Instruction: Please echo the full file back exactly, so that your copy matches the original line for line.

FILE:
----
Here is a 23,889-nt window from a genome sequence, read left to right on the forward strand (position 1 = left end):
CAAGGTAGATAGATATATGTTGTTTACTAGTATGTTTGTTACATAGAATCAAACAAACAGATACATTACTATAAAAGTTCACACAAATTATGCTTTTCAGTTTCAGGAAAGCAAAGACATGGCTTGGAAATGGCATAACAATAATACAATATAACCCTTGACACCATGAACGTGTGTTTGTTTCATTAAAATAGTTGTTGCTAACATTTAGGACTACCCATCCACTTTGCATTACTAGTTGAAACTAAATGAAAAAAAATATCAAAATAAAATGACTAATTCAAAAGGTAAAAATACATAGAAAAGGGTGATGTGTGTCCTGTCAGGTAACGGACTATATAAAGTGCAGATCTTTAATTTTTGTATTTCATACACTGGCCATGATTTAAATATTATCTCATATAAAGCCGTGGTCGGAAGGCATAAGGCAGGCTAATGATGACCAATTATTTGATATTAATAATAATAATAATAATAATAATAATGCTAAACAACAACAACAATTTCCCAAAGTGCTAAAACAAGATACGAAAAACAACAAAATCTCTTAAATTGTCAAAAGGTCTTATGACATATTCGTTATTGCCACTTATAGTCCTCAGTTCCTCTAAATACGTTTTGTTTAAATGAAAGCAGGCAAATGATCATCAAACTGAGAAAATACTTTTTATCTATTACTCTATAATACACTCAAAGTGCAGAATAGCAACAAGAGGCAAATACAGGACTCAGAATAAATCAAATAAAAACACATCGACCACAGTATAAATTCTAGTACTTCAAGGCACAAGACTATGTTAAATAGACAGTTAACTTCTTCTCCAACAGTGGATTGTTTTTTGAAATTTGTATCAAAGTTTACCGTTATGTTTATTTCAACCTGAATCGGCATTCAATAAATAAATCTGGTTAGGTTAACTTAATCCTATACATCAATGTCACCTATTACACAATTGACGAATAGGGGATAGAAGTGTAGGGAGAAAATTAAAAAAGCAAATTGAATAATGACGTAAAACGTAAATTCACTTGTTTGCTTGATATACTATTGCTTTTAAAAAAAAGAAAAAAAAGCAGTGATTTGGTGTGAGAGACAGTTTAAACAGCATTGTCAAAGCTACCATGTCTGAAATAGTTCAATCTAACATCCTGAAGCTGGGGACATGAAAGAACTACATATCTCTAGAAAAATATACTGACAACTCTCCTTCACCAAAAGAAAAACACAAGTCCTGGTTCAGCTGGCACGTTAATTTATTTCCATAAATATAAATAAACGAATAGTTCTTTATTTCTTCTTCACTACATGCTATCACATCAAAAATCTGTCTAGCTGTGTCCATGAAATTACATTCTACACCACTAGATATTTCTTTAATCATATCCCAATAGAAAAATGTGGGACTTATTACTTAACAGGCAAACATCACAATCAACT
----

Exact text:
Here is a 23,889-nt window from a genome sequence, read left to right on the forward strand (position 1 = left end):
CAAGGTAGATAGATATATGTTGTTTACTAGTATGTTTGTTACATAGAATCAAACAAACAGATACATTACTATAAAAGTTCACACAAATTATGCTTTTCAGTTTCAGGAAAGCAAAGACATGGCTTGGAAATGGCATAACAATAATACAATATAACCCTTGACACCATGAACGTGTGTTTGTTTCATTAAAATAGTTGTTGCTAACATTTAGGACTACCCATCCACTTTGCATTACTAGTTGAAACTAAATGAAAAAAAATATCAAAATAAAATGACTAATTCAAAAGGTAAAAATACATAGAAAAGGGTGATGTGTGTCCTGTCAGGTAACGGACTATATAAAGTGCAGATCTTTAATTTTTGTATTTCATACACTGGCCATGATTTAAATATTATCTCATATAAAGCCGTGGTCGGAAGGCATAAGGCAGGCTAATGATGACCAATTATTTGATATTAATAATAATAATAATAATAATAATAATGCTAAACAACAACAACAATTTCCCAAAGTGCTAAAACAAGATACGAAAAACAACAAAATCTCTTAAATTGTCAAAAGGTCTTATGACATATTCGTTATTGCCACTTATAGTCCTCAGTTCCTCTAAATACGTTTTGTTTAAATGAAAGCAGGCAAATGATCATCAAACTGAGAAAATACTTTTTATCTATTACTCTATAATACACTCAAAGTGCAGAATAGCAACAAGAGGCAAATACAGGACTCAGAATAAATCAAATAAAAACACATCGACCACAGTATAAATTCTAGTACTTCAAGGCACAAGACTATGTTAAATAGACAGTTAACTTCTTCTCCAACAGTGGATTGTTTTTTGAAATTTGTATCAAAGTTTACCGTTATGTTTATTTCAACCTGAATCGGCATTCAATAAATAAATCTGGTTAGGTTAACTTAATCCTATACATCAATGTCACCTATTACACAATTGACGAATAGGGGATAGAAGTGTAGGGAGAAAATTAAAAAAGCAAATTGAATAATGACGTAAAACGTAAATTCACTTGTTTGCTTGATATACTATTGCTTTTAAAAAAAAGAAAAAAAAGCAGTGATTTGGTGTGAGAGACAGTTTAAACAGCATTGTCAAAGCTACCATGTCTGAAATAGTTCAATCTAACATCCTGAAGCTGGGGACATGAAAGAACTACATATCTCTAGAAAAATATACTGACAACTCTCCTTCACCAAAAGAAAAACACAAGTCCTGGTTCAGCTGGCACGTTAATTTATTTCCATAAATATAAATAAACGAATAGTTCTTTATTTCTTCTTCACTACATGCTATCACATCAAAAATCTGTCTAGCTGTGTCCATGAAATTACATTCTACACCACTAGATATTTCTTTAATCATATCCCAATAGAAAAATGTGGGACTTATTACTTAACAGGCAAACATCACAATCAACT